Which made me think about my career. And that joy is what keeps me going. I love teaching. All kinds of things. At this stage of my career, many teachers have moved into administration, or become consultants, or just retired. But I still love the classroom. It’s not too glamorous, but I’m happy to have an opportunity to affect lives by sharing my enthusiasm.
And now enjoy Ted Greene:
As promised, here’s one of the two classes’ constitutions, presented with very minor editing by me:
We the people of history class hereby declare that using electronic devices in class would be a good idea.
We agree upon that we would use these devices responsibly.
We will be responsible with our classroom materials.
We will ensure safety among ourselves, and our devices.
People shall not make annoying noises.
People shall keep their seats in their seats while learning.
We will strive to always do our homework.
People shall not be overly annoying and rude to others so you do not lower their self-esteem.
We should have a wider variety of activities types and topics.
People shall not bully.
We the students of room 140C all agree on these rules of classroom engagement and will always be respectful of
I’ve said it many times before, and I’ll say it again: kids always amaze me. I really believe that students will perform up, or down, to our expectations.
Case in point: we’re studying the US Constitution in my two 7th grade history sections. To give them a taste of how this all works, I tasked them both with coming up with a “constitution” for the class. They worked in 3-4 groups, developed a set of rules and guidelines in each group, and then dumped all the suggestions into a Moodle wiki.
Then I said they could choose 10 out of all of them. I walked out of the room and left them to it. I actually suggested using Robert’s Rules to see if they would pick up on the hint. They didn’t. Guess I should have been more direct!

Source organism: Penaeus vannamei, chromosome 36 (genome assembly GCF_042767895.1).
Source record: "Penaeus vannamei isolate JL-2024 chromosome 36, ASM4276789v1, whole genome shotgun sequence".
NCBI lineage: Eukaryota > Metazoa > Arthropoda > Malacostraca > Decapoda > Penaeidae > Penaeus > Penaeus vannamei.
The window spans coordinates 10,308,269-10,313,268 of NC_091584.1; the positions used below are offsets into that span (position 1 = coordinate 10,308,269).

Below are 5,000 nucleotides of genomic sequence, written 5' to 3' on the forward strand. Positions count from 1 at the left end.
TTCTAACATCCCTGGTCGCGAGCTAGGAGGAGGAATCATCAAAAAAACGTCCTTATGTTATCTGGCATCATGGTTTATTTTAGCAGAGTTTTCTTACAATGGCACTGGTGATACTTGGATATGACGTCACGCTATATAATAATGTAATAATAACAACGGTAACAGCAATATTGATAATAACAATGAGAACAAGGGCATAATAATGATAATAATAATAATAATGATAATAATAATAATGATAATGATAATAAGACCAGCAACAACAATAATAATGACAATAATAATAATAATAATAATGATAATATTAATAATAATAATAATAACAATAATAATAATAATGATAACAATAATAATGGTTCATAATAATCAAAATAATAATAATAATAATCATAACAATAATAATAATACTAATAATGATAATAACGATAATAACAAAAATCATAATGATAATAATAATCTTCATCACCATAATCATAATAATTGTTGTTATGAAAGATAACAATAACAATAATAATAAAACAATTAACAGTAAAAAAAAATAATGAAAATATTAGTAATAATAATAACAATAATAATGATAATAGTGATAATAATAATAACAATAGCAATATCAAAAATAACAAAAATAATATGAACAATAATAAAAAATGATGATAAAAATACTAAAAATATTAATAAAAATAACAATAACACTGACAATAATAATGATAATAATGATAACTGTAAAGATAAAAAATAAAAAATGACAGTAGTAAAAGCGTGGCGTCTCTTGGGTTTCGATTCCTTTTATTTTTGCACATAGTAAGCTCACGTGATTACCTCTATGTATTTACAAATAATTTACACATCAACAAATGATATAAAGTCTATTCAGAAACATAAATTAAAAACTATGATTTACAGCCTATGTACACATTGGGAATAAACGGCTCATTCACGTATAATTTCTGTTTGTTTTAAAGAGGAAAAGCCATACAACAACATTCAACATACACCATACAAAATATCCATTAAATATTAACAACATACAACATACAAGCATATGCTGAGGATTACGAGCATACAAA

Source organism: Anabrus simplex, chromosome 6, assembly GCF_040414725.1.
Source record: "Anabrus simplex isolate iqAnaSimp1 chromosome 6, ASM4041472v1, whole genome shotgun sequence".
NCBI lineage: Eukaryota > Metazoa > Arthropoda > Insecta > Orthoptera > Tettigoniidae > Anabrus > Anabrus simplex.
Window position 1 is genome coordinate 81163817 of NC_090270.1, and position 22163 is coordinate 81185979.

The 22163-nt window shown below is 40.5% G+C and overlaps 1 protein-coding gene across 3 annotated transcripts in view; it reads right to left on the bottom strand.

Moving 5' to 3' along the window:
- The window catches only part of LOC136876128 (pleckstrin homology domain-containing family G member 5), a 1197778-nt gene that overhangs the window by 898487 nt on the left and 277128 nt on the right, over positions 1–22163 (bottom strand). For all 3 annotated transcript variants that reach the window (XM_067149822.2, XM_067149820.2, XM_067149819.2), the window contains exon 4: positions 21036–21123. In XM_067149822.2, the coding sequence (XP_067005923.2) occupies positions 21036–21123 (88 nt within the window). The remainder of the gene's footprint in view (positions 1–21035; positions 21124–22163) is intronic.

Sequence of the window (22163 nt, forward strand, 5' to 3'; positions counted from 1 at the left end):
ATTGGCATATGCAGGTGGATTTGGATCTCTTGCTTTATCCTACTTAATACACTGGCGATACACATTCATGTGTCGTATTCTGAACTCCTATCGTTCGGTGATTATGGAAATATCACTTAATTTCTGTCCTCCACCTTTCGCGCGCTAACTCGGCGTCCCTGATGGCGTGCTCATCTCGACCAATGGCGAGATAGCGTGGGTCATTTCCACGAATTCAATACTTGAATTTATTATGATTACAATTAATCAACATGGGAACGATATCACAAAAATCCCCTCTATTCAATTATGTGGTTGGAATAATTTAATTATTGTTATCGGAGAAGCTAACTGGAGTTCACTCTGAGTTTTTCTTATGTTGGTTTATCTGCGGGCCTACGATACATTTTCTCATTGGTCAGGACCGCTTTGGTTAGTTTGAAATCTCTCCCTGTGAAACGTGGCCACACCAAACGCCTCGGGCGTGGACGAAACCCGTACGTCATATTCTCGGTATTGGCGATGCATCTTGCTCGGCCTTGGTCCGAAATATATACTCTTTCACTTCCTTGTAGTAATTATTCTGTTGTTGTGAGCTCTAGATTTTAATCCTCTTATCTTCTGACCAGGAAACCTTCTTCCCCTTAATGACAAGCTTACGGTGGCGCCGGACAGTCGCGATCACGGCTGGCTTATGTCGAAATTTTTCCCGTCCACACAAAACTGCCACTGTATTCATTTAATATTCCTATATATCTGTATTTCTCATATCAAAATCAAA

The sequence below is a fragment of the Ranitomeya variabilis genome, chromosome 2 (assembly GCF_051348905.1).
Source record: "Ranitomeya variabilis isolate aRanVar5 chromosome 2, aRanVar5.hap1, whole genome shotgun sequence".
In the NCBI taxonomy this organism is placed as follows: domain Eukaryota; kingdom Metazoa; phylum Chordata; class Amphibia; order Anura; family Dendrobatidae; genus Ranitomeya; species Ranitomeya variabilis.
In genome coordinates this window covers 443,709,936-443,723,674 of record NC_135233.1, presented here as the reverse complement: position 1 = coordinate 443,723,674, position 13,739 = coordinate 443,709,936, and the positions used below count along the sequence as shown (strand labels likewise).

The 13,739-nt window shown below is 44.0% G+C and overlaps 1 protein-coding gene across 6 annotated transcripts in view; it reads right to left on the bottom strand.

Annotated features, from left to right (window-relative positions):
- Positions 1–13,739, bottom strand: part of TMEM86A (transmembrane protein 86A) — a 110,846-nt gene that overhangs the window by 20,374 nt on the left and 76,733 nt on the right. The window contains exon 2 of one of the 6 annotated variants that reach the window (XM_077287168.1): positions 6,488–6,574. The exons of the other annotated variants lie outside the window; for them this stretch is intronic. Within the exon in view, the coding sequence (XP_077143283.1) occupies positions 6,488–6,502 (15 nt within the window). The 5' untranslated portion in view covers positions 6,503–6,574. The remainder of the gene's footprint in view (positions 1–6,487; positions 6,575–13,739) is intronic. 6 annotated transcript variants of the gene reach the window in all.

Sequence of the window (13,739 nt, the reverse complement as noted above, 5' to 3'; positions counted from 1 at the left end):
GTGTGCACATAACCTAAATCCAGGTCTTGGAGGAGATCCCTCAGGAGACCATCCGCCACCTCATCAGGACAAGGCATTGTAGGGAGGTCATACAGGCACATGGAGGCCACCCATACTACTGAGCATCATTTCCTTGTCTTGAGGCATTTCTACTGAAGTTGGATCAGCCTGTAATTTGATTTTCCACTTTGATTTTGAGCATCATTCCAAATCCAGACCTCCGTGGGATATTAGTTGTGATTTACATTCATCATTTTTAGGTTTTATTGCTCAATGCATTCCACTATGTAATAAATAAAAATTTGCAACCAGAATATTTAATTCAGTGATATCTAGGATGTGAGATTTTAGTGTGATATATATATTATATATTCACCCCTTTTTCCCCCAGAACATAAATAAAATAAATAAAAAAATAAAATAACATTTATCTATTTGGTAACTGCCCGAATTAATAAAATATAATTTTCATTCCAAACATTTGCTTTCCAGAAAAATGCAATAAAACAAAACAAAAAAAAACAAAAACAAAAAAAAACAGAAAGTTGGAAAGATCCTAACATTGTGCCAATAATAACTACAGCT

One class (the bigger one) was loud. Really loud. They did accomplish some things. But there was also lots of grumbling, complaining about not being heard, some people monopolizing the discussion, etc. So I went over a very simplified version of Robert’s Rules of Order with them, and then left them to it again. What a difference! It ran smoothly, much more quietly, and they finished on time. All seemed pretty happy with Robert and his Rules, as well as proud of their accomplishments. I told them I was proud of the work they had done, and the mature way they had done it.
So the takeaway? Sometimes we expect young people to act in a certain way without giving them the tools by which to do so. Once they “got” the Robert’s procedure, they went with it and did a fantastic job. And yes, we all signed the document and will post it in a prominent place in the classroom.
Today was my first unit celebration for my 7th grade classes.
Previous students know that “celebration” is Mr Irving-speak for “test”. However, we are celebrating all of our new-found knowledge, in this case, of the causes of the American Revolution. To make the atmosphere more festive, I played the Celebration song by Kool and the Gang. I also gave out pumpkin-shaped candies; it’s fall now, after all.
Photo of actual candy.
Just read this in an article over at MiddleSchoolWeb: “Most people who do professional development these days tell you not to give outright positive feedback.”
Really? I guess I’m at all the wrong PD conferences, or follow the wrong tweeps. Not only have I not heard this, but I completely disagree. Leaving aside the parsing of the word “outright” for the moment, I’m having a hard time understanding this approach. I do understand why some might say this. After a few decades of mainly empty “self-esteem” building, it seems the pendulum has now swung back. I get it. But not giving positive reinforcement is just as ludicrous at giving it to artificially build self-esteem.
I’m happy that I’m at the stage in my career when I can see “the middle way”.
And as for “outright”…. does that mean we should sneak the compliments in so that they don’t actually compliment the student, but compliment the work? Or the effort? Please. Kids aren’t that dumb. They know exactly what we’re doing and saying. I even have my 6th graders mocking the “everyone is a winner” line. They know it’s bogus. And they’ll see through the lack of “outright positive reinforcement.”